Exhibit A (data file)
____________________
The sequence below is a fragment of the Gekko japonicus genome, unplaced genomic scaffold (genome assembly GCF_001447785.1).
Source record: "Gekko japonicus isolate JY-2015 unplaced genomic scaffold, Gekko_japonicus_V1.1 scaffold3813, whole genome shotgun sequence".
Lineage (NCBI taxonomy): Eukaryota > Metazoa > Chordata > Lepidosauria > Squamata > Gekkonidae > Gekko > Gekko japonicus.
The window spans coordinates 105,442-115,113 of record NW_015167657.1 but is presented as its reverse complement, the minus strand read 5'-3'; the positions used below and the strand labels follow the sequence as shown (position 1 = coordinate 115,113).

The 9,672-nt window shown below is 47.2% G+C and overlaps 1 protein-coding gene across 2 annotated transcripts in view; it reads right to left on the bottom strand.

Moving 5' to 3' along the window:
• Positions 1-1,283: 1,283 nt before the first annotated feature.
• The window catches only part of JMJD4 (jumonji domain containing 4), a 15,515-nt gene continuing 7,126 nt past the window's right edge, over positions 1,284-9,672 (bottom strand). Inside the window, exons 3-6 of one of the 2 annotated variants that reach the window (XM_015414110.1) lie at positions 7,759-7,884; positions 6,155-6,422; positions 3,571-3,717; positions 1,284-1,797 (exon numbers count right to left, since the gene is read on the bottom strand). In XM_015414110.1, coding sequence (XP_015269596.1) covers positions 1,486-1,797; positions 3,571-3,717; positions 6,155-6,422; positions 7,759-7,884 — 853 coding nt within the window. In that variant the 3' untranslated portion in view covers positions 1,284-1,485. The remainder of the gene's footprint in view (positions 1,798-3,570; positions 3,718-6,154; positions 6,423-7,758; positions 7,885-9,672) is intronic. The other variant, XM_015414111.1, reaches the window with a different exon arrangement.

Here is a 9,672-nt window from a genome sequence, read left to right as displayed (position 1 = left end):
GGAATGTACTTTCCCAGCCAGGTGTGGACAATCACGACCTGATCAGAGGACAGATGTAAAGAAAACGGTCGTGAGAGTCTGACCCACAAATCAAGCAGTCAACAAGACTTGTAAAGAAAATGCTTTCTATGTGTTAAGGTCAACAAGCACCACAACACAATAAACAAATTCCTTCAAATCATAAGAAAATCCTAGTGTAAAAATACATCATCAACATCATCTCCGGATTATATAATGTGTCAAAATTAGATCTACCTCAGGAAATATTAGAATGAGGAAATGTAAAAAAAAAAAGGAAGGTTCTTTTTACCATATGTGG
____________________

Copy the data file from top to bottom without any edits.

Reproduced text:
The sequence below is a fragment of the Gekko japonicus genome, unplaced genomic scaffold (genome assembly GCF_001447785.1).
Source record: "Gekko japonicus isolate JY-2015 unplaced genomic scaffold, Gekko_japonicus_V1.1 scaffold3813, whole genome shotgun sequence".
Lineage (NCBI taxonomy): Eukaryota > Metazoa > Chordata > Lepidosauria > Squamata > Gekkonidae > Gekko > Gekko japonicus.
The window spans coordinates 105,442-115,113 of record NW_015167657.1 but is presented as its reverse complement, the minus strand read 5'-3'; the positions used below and the strand labels follow the sequence as shown (position 1 = coordinate 115,113).

The 9,672-nt window shown below is 47.2% G+C and overlaps 1 protein-coding gene across 2 annotated transcripts in view; it reads right to left on the bottom strand.

Moving 5' to 3' along the window:
• Positions 1-1,283: 1,283 nt before the first annotated feature.
• The window catches only part of JMJD4 (jumonji domain containing 4), a 15,515-nt gene continuing 7,126 nt past the window's right edge, over positions 1,284-9,672 (bottom strand). Inside the window, exons 3-6 of one of the 2 annotated variants that reach the window (XM_015414110.1) lie at positions 7,759-7,884; positions 6,155-6,422; positions 3,571-3,717; positions 1,284-1,797 (exon numbers count right to left, since the gene is read on the bottom strand). In XM_015414110.1, coding sequence (XP_015269596.1) covers positions 1,486-1,797; positions 3,571-3,717; positions 6,155-6,422; positions 7,759-7,884 — 853 coding nt within the window. In that variant the 3' untranslated portion in view covers positions 1,284-1,485. The remainder of the gene's footprint in view (positions 1,798-3,570; positions 3,718-6,154; positions 6,423-7,758; positions 7,885-9,672) is intronic. The other variant, XM_015414111.1, reaches the window with a different exon arrangement.

Here is a 9,672-nt window from a genome sequence, read left to right as displayed (position 1 = left end):
GGAATGTACTTTCCCAGCCAGGTGTGGACAATCACGACCTGATCAGAGGACAGATGTAAAGAAAACGGTCGTGAGAGTCTGACCCACAAATCAAGCAGTCAACAAGACTTGTAAAGAAAATGCTTTCTATGTGTTAAGGTCAACAAGCACCACAACACAATAAACAAATTCCTTCAAATCATAAGAAAATCCTAGTGTAAAAATACATCATCAACATCATCTCCGGATTATATAATGTGTCAAAATTAGATCTACCTCAGGAAATATTAGAATGAGGAAATGTAAAAAAAAAAAGGAAGGTTCTTTTTACCATATGTGG